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BOHEMIAN RHAPSODY Captures the Majesty of Queen

BOHEMIAN RHAPSODY Captures the Majesty of Queen

You know how Queen is the best band ever? And you know how their songs are amazing and anthemic and will always make a swath of people stand up and cheer? Also, you know how Freddie Mercury was a captivating presence on stage, owning an audience like no one else in the history of rock and roll? And how his voice is the greatest voice since humankind started writing songs? The movie Bohemian Rhapsody will make you remember all of that, pumping the cinema’s speakers full of glorious, delicious glam rock mastery. It’s a fast-paced, often breakneck race to Queen’s crowning glory.

The movie was written by Oscar nominee Anthony McCarten from a story by McCarten and Oscar nominee Peter Morgan. Between the two of them, they’ve got some impressive credentials in the field of biopics (McCarten, The Theory of Everything and Darkest Hour; Morgan, The Queen and Frost/Nixon). The movie focuses on Mercury’s life from first spying Brian May and Roger Taylor in the band Smile and joining the band along with John Deacon to create Queen, all the way up until the band’s legendary, Earth-shattering performance at 1985’s Live Aid benefit concert. And while a lot of the broad strokes are nothing you wouldn’t know if you’ve watched the VH1 Legends episode from the mid ’90s, the performances and little moments of character interaction keep the story feeling fresh as we go from one monster mega song to the next.

Rami Malek plays Mercury not as a caricature but as the larger-than-life personality he was, complete with crippling loneliness stemming from being an outsider three times over. If the movie has an overall theme, it’s finding your family with outcasts just like you, which could also be said of Queen in real life. Mercury’s life was a sad one; he married his sweetheart Mary (Lucy Boynton) before realizing he was gay and beginning a rocky, ultimately self-destructive relationship with his personal manager (Allan Leech). Mercury’s spirals into drugs and orgies, his shunning of the other band members, and his subsequent attempt to put things right are all on display and relatively un-sugar-coated in Bohemian Rhapsody. I was happy the movie didn’t deify Mercury in the process of  making it clear he was and is a rock god.

Going into the film, I was also worried the rest of the members of Queen would be little more than bit players, but they aren’t. Certainly it’s Malek’s performance as Mercury that drives the narrative, but my favorite moments in the movie are the scenes of all the band members together, making music and bickering; it’s a glimpse into the (albeit dramatized) process by which they wrote and recorded some of their biggest hits. Just as Malek has the look and mannerisms of Mercury down pat, so too do Gwilym Lee as Brian May, Ben Hardy as Roger Taylor, and Joe Mazzello as John Deacon. If you’ve seen even one performance or video of the band, you know how astoundingly the cast knocked their performances out of the park.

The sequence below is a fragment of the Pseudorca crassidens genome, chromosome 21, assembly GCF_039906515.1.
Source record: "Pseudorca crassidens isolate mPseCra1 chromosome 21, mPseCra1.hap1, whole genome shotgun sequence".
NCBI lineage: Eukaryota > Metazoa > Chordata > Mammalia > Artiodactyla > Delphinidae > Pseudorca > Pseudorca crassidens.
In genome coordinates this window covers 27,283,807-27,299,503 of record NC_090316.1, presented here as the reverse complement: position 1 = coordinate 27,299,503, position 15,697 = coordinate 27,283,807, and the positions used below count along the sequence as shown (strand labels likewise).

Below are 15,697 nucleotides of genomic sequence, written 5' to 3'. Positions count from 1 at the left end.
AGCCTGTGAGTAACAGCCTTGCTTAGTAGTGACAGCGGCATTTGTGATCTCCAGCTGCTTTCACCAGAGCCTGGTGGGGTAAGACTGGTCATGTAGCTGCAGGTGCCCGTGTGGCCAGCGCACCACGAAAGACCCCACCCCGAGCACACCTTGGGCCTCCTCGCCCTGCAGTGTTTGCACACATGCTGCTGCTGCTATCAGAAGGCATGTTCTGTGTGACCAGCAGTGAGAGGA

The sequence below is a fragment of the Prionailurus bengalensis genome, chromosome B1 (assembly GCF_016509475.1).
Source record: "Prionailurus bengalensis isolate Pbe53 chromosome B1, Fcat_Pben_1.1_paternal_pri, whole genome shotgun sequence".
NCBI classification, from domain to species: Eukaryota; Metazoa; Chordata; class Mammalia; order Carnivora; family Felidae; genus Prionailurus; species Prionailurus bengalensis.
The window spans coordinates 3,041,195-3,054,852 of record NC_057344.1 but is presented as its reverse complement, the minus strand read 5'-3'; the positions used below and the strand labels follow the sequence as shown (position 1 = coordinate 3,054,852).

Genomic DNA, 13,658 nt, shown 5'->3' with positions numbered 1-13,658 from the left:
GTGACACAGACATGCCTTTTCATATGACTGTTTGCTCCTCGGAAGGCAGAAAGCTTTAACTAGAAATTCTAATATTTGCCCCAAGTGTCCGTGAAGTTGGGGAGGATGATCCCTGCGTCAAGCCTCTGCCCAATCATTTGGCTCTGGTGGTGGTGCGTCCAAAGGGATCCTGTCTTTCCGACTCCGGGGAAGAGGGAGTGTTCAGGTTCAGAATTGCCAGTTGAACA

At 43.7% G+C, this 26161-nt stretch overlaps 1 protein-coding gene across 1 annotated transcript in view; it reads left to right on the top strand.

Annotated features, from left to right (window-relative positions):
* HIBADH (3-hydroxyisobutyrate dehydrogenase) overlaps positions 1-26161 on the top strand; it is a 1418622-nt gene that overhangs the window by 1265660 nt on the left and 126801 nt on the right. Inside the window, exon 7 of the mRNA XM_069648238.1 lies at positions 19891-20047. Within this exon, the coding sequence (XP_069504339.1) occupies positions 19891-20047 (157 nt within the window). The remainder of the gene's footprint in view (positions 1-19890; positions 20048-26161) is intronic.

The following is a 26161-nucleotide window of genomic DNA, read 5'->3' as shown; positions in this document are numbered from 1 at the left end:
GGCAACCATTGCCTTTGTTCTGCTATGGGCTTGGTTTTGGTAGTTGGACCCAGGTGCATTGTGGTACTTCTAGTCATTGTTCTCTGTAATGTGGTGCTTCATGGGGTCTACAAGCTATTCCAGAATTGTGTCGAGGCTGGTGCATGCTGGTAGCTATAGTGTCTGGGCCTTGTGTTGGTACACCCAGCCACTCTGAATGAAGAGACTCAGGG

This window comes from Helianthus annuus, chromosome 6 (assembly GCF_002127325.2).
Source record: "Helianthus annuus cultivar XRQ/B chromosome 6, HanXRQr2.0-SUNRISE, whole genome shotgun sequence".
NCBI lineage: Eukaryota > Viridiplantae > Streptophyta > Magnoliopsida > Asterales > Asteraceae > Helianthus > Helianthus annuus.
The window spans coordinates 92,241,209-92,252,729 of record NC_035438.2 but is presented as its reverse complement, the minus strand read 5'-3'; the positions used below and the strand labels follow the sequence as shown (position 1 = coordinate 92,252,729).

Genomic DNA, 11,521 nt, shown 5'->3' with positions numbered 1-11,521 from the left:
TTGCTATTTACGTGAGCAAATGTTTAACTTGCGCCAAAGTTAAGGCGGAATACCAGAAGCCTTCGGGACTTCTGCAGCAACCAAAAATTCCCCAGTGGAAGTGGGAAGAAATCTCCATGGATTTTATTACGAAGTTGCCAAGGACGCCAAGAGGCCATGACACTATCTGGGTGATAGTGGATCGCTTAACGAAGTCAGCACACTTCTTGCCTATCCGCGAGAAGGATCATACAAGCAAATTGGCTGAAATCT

I want to talk a bit about the direction. Infamously, director Bryan Singer was removed from the project for erratic on-set behavior and the movie was finished by Dexter Fletcher, who’s also directing the upcoming Elton John biopic. I’m not going to talk about what I think about Singer or what he’s done or hasn’t in his own life. But what I will say is the resulting Bohemian Rhapsody is sometimes dazzling when it’s depicting the band performing, and there’s a few truly amazing transitions into different eras of the band’s career. Other parts of the movie are less dazzling, shot in a much more conventional way. The moments that feel like they’ve picked up the band’s sense of campy humor are easily my favorite.

But the movie’s show-stopper is in the complete recreation of a full 15 minutes of the band’s Live Aid set, the camera swooping over the digital version of hundreds of thousands of screaming fans at Wembley Stadium, with Malek’s Mercury leading them like the pied piper of rock. As with all of the movie’s performances—taken from live recordings of the real band—this too is simply the real audio from Live Aid with the cast lip syncing to it, but there’s a power to the way it’s shown. You’ll never replicate Freddie Mercury’s voice, so I’m somewhat pleased the movie didn’t even try.

So I was left feeling as moved as I would watching and listening to Queen in any fashion. There’s some fun recording studio bits and quite funny meta joke involving Mike Myers’ record executive decrying the movie’s titular song, and the performances are quite good all around. But I can’t help but wonder if I thought the movie was great because it’s great or because I love Queen and it’s full of amazing Queen music. Ultimately, it doesn’t matter, I suppose. It’s a kind of magic any way you slice it.

4 out of 5

Images: 20th Century Fox

Kyle Anderson is the Associate Editor for Nerdist. You can find his film and TV reviews here. Follow him on Twitter!

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